Landlords Must Guard Against Tenant Non-payment Loopholes

Landlords Must Guard Against Tenant Non-payment Loopholes

For those wanting a steady monthly income, buy-to-let investment is still one of the best asset classes on the market.

“Credit, previous landlord and employment checks will in 95% of cases reveal whether the tenant is reliable or not, and any landlord who skimps on this necessary process is asking for trouble,” says Smyth.
John Smyth, CEO of Multi Net Mortgages, says it would, however, be even more attractive if landlords and rental agencies did not from time to time have to deal with non-paying tenants.

Smyth says the situation is exacerbated by the fact that South African property law is slanted in favour of tenants, rather than landlords.

 

“Since the onset of the recession or near-recessionary conditions we are hearing from rental agents that they now have to deal with two or three times as many non-paying tenants as previously,” he says.

“The problem is that, although the law does protect landlords’ from non-compliant tenants - and indeed from any breach of the lease agreement, the legal processes to bring this about can be costly and time-consuming.”

Smyth says this is especially true when the tenant has a lawyer who knows just how to delay matters on their side.

“When a tenant cannot pay his rent or starts paying late or only partially, the landlord has the right to cancel the lease forthwith, although in practice he will usually grant the tenant an extra week to rectify the situation,” he says.

“If the tenant does not leave, the landlord’s lawyer can then start the full legal process under the Prevention of illegal Evictions Act (PIE Act). If the tenant is on the standard one-month notice arrangement, 30 days will be allowed to vacate the premises.”

If it then transpires that the tenant has no intention of leaving, Smyth says the landlord will apply to a magistrate for an ex-parte eviction order.

“This will set a date for the tenant to appear in court and notice of this will be served to him by a sheriff at least two weeks before the court appearance. With the notice served, the magistrate can then go about issuing a full eviction order,” he says.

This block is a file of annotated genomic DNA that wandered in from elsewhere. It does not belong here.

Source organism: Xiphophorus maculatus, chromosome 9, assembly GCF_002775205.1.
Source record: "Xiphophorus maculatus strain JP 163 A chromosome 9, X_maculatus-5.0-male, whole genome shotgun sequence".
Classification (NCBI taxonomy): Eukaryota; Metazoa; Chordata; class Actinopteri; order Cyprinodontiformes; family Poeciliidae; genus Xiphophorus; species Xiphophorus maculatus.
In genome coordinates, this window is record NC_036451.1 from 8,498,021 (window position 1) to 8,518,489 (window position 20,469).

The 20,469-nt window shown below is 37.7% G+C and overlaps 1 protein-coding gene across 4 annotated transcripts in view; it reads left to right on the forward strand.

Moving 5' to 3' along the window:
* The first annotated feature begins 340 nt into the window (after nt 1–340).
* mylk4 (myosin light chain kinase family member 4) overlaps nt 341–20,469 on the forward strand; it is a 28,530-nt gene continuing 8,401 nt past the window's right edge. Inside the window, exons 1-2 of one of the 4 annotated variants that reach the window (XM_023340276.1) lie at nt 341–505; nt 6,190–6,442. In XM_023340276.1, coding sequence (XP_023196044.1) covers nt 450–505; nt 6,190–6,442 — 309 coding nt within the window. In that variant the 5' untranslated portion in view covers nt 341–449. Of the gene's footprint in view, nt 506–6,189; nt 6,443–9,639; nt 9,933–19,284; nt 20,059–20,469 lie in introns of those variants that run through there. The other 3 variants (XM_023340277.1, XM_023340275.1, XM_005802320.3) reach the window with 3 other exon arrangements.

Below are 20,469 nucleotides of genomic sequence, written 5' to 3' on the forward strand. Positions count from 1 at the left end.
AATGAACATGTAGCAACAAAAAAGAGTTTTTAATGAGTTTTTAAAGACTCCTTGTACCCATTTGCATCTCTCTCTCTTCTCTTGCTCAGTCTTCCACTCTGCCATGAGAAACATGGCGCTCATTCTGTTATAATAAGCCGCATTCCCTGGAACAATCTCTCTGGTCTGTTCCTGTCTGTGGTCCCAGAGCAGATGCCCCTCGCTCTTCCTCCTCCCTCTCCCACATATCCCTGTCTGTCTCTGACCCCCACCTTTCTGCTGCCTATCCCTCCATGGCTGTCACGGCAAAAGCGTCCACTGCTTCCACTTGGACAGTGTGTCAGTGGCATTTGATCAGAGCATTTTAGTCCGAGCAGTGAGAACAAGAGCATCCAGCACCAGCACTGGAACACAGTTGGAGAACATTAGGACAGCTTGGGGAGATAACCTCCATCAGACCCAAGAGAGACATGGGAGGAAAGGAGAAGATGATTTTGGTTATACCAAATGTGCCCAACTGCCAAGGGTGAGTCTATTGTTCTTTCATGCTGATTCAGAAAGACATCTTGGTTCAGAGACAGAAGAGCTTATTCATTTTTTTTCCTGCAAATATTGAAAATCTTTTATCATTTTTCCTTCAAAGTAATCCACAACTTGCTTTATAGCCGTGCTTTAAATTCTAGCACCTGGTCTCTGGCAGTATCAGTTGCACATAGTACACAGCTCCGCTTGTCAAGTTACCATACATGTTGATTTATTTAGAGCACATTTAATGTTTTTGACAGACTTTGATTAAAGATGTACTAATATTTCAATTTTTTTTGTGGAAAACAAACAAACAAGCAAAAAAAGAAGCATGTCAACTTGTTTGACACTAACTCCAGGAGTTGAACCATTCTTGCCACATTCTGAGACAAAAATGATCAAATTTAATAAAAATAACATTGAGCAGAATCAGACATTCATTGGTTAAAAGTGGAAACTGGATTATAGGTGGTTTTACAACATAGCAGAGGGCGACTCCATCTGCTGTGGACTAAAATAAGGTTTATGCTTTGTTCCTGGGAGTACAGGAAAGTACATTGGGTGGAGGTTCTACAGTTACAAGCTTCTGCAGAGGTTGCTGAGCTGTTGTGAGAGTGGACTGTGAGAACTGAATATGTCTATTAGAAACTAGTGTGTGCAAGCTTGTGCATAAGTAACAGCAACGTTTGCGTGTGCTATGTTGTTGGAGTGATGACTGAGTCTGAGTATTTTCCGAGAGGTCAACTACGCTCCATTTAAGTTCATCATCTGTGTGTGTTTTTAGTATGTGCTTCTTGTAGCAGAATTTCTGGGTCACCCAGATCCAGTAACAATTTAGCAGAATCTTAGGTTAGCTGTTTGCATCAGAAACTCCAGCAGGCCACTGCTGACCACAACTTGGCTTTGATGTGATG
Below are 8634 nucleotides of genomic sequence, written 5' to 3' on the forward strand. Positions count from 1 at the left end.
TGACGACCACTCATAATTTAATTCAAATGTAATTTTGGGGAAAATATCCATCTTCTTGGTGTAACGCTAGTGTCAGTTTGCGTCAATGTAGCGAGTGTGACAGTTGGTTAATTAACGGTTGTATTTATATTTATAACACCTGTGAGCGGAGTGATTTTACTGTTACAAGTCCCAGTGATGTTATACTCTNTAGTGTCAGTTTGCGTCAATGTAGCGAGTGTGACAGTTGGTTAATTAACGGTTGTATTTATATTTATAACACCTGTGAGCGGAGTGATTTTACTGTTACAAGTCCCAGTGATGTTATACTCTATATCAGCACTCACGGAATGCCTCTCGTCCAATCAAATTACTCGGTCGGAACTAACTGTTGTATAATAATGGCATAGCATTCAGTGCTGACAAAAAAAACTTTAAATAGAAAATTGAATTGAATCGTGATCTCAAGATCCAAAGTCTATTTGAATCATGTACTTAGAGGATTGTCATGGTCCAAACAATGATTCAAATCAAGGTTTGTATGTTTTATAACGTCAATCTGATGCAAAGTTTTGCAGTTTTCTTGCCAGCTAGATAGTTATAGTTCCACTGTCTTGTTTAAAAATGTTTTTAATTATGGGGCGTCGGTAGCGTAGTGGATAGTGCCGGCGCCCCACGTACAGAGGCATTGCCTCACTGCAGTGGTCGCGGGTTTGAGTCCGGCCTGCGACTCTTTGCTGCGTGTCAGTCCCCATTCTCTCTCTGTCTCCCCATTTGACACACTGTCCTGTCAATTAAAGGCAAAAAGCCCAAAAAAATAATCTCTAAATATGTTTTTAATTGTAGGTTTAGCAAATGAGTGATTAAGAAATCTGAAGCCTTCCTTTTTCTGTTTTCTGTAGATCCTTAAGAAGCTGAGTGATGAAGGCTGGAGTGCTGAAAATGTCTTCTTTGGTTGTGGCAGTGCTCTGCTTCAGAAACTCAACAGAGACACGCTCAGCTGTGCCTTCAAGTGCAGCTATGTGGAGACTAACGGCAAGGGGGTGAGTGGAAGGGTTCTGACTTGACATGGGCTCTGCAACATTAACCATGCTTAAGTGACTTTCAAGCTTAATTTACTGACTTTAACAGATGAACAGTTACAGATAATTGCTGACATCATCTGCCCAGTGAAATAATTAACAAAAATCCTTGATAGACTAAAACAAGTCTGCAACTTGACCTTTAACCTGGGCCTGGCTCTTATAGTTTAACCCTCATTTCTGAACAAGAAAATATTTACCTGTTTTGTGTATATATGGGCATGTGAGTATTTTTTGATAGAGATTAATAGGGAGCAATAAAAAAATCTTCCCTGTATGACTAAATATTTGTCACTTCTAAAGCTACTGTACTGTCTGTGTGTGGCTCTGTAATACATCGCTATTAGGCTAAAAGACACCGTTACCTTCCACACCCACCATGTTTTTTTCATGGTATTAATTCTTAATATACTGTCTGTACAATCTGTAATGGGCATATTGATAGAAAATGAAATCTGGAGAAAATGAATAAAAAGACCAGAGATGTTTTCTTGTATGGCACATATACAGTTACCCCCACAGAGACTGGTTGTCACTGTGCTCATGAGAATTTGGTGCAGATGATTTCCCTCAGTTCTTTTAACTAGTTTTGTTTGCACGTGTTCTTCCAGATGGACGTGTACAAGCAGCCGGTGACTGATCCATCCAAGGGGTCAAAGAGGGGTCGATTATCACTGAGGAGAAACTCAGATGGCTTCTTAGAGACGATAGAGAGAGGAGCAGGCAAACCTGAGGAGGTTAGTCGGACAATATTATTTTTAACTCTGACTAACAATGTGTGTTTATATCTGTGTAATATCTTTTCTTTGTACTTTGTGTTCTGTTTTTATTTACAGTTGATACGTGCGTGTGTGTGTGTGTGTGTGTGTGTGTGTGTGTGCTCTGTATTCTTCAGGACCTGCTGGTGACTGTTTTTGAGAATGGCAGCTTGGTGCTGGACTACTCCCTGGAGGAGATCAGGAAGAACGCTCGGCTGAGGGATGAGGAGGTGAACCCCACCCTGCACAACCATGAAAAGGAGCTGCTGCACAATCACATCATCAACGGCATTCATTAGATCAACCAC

“The tenant may then delay his court appearance by claiming he has to be away on business, is sick or has not yet found a lawyer - 101 reasons have been advanced, but in most cases he will eventually have his day in court.”

Here, by claiming that he is very difficult financial position, for example has lost his job or has other serious problems, Smyth says the tenant may be able to cajole the magistrate into giving a further extension to his occupancy period. In most cases this will be limited to another 30 days.

“If then he is still on the premises after that period, a sheriff is entitled to evict him by force and put his goods on the pavement or in the sheriff’s store,” he says.

“Fortunately, this drastic action happens only in a small minority of cases, but nevertheless, the endless delays involved always prove detrimental to the landlord.”

Smyth says the whole process can take three months, but with a really slippery tenant it might take as much as six months.

“This obviously involves considerable loss of income to the landlord, and it is particularly worrying if he is using the rent to pay a bond on the property,” he says.

To avoid the delays and loss of revenue, Smyth says the landlord must - at the outset - employ a rental agent fully conversant with the checking process.

“Credit, previous landlord and employment checks will in 95% of cases reveal whether the tenant is reliable or not, and any landlord who skimps on this necessary process is asking for trouble,” says Smyth.

Article From property24